homepage logo

AF company indicted in tax scam

By Grace Leong - Daily Herald - | Jun 28, 2007

For two years, Parkway Crossing developer Heath Johnston outsourced his company’s payroll services to Provident Management Group of American Fork without any known problems.

Then one day, Johnston got a solicitation call from another payroll services company, Payday Resources. Payday told him some of Provident’s clients had switched over supposedly because the American Fork company wasn’t paying their withheld payroll taxes to the IRS.

“We investigated what Payday told us. By the time we fired Provident in July 2002, we found out about $50,000 in state and federal taxes we had paid to Provident hadn’t been paid to the IRS,” said Jennifer Browning, Johnston’s assistant and office manager of Summit Development and Management LLC of Orem.

On Thursday, a federal grand jury returned a 45-count criminal indictment against three executives of the now defunct Provident. The indictment alleged conspiracy, aiding and abetting, mail fraud and failure to pay withheld tax monies.

Charged are Douglas Morby of Ogden, and two Mesa, Ariz., men, Scott Boley and Robert Langford. Morby, 49, was Provident’s CEO, while Boley, 46, was president and Langford, 54, was chief operating officer. Each count of the indictment carries a potential maximum penalty of up to five years in prison and a $250,000 fine.

The company was accused in the federal indictment of collecting more than $4.6 million in federal, state and local taxes from more than 400 small businesses nationwide, including 150 from Utah County, and misappropriating the funds for unauthorized personal and business expenses.

The alleged fraud occurred between June 30, 2001, and Feb. 1, 2003. Founded in September 2000, Provident had operated in American Fork, Provo, Salt Lake City and Mesa, Ariz.

“The monies that were diverted didn’t include payments to Provident to pay workmen’s compensation and 401(k) obligations,” said Melodie Rydalch, spokeswoman for the U.S. Department of Justice.

In April 2003, Provident, which had also operated as Zephyr Trust, Omega Resources and Timpview Marketing Trust, was shut down by the Justice Department. According to a civil lawsuit filed by the Justice Department in federal court in Salt Lake City, the company failed to file at least 282 federal employment tax returns for its customers and diverted more than $2 million in collected taxes to their own use.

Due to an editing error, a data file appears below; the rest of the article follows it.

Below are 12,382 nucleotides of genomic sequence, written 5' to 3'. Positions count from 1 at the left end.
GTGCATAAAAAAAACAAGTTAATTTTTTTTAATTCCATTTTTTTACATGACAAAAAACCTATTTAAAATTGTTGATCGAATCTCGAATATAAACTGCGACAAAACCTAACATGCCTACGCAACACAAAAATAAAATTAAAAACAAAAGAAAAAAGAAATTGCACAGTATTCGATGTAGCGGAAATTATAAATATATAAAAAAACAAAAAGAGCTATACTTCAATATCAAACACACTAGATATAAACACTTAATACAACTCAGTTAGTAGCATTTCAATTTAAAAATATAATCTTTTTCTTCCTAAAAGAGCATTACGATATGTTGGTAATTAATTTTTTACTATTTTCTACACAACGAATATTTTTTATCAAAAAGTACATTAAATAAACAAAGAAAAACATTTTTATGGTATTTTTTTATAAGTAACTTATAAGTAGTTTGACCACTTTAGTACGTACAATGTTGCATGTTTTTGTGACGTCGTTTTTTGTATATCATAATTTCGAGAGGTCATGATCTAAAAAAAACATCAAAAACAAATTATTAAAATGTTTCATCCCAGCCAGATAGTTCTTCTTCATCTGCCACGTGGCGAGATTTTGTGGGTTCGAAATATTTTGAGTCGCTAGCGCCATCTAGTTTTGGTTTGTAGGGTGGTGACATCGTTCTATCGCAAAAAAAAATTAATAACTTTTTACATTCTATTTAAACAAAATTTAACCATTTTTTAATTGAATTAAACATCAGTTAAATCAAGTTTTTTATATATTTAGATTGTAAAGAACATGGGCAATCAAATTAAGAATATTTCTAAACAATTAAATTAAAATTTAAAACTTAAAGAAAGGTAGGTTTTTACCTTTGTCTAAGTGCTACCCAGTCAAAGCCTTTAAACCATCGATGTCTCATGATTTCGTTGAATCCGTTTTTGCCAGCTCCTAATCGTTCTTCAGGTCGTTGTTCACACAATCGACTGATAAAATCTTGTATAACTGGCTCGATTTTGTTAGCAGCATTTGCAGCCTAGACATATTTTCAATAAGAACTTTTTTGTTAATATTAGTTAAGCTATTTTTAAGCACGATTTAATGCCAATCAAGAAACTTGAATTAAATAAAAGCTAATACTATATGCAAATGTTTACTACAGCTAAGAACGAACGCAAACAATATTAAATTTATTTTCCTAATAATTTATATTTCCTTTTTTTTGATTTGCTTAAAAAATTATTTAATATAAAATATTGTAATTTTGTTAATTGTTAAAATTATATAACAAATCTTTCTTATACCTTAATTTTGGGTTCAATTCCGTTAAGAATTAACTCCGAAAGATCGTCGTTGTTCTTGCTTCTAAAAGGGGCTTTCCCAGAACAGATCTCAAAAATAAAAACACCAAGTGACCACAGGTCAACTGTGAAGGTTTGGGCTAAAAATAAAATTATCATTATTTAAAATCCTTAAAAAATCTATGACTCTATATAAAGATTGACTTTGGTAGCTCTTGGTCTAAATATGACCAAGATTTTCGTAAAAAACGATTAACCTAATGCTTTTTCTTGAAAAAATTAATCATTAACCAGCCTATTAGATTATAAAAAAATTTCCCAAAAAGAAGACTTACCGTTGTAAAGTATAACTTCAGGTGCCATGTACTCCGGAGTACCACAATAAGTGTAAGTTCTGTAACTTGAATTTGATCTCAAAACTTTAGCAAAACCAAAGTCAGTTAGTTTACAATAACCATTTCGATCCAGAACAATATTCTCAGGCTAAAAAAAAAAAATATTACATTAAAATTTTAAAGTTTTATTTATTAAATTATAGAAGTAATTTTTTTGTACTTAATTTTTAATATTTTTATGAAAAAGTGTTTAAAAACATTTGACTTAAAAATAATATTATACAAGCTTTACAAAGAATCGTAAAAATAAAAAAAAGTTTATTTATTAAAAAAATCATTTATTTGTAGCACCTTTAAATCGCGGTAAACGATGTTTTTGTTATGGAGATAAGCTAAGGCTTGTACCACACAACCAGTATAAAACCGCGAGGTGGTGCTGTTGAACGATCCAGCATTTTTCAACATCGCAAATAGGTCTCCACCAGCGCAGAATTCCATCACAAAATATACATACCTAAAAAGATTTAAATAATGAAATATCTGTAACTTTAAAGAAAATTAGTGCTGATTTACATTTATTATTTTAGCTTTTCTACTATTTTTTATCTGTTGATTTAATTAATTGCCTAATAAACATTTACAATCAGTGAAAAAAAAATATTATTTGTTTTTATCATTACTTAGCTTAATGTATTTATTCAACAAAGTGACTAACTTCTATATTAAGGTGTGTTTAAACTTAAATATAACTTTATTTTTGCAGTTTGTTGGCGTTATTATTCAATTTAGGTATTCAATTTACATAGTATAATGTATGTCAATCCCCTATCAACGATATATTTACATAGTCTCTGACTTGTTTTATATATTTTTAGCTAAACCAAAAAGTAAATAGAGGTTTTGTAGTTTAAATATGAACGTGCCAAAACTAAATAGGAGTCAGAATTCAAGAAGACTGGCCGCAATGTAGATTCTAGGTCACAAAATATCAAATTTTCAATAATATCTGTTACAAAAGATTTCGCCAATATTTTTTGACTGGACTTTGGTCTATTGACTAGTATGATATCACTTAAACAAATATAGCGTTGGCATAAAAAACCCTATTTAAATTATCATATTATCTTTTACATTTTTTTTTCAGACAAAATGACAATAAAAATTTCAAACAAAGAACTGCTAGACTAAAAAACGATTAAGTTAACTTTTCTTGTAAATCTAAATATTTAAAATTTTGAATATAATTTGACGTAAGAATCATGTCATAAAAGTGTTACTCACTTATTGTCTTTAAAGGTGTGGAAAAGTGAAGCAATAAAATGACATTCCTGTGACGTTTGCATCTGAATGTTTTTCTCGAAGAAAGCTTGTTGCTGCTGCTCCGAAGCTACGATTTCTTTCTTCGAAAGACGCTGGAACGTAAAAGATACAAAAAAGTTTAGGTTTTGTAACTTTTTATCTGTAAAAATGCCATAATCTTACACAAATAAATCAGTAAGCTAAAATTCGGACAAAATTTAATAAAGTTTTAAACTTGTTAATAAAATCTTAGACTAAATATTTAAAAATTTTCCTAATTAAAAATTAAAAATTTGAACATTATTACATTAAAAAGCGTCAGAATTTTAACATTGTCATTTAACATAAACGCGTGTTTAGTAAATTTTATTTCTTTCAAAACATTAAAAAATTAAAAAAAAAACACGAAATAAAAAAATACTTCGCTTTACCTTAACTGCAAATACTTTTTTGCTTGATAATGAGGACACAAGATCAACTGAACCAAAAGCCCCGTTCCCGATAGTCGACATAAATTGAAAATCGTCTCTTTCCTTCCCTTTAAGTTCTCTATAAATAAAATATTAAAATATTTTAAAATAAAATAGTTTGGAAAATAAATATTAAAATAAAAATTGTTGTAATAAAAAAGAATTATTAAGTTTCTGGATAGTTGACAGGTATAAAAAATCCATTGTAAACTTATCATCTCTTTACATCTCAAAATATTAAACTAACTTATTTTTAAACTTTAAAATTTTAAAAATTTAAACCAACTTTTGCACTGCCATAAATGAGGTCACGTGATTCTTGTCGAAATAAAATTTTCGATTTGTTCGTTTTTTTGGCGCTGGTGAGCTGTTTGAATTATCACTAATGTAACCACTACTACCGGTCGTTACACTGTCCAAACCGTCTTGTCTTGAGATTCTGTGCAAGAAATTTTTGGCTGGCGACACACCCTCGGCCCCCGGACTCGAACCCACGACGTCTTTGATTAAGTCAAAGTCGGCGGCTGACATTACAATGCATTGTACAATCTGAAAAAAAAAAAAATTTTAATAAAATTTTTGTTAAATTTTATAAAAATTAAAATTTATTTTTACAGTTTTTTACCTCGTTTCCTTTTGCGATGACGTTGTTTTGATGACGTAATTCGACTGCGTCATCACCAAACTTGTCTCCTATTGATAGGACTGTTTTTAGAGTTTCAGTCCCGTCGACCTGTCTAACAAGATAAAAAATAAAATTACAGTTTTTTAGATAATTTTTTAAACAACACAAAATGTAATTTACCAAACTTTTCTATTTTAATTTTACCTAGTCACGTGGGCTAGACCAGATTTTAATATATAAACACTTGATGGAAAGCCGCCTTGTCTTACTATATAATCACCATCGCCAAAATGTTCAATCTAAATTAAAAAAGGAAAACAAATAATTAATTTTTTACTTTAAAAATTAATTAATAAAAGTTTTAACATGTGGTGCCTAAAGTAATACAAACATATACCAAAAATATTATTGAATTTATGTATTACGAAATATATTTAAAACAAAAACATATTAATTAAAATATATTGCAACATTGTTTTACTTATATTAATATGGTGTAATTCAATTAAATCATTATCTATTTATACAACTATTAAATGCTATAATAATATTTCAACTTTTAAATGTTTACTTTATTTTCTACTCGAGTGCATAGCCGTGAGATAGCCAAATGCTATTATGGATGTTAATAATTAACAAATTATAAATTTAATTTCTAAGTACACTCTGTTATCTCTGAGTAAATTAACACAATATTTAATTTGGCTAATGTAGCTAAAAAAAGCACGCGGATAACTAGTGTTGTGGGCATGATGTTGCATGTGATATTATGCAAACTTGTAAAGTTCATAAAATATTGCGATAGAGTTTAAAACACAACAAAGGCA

Rebecca Hyde, Morby’s attorney, said he and Boley voluntarily agreed to a civil judgment in November 2005 and pledged “considerable assets to paying back taxes to the IRS on behalf of the 282 creditors in the civil case.”

“They sold an unrelated business for $5 million and applied those proceeds to paying the 282 customers,” Hyde said. “It’s easy for people to walk away from their obligations, especially in situations like these. But Doug has made tremendous effort to rectify the situation.”

Hyde said Morby plans to plead “not guilty” to Thursday’s criminal indictment charges. “But he’s not going to walk away from obligations that may have been excluded in the 2005 civil judgment.”

Attorneys for Langford could not be immediately reached for comment.

According to Thursday’s indictment, the defendants allegedly duped their clients into thinking withholding taxes had been paid by delivering to them regular invoices and employers’ quarterly federal tax returns that had never actually been filed.

To prevent their clients from finding out their withholding taxes had been diverted, the defendants listed Provident’s address on the tax returns rather than their customers’ addresses. As a result, the IRS mailed notices of tax delinquencies to Provident instead of to the customers.

“We had no reason to suspect them. We never got any IRS notices,” Parkway Crossing’s Browning said. “For a year, Provident kept telling us they’d take care of the problem. But we’d probably never see any of that money again.”

Summit Development ended up paying $100,000 in payroll taxes for the tax period between the second half of 2001 to the first half of 2002, she said.

Summit was one of the luckier ones compared with several of the 400 small businesses nationwide that fell victim to Provident’s tax scam. U.S. Attorney Brent Tolman said an unspecified number of them went out of business because they had to pay taxes twice.

“Small businesses that employ payroll servicing companies need to be very cautious and vigilant,” Tolman said. “The duty to pay these taxes never transfers from the business to the payroll servicing company. Companies victimized by these schemes end up having to pay taxes twice, and for some small businesses, that double hit is more than the business can survive.”

This story appeared in The Daily Herald on page A1.


Join thousands already receiving our daily newsletter.

I'm interested in (please check all that apply)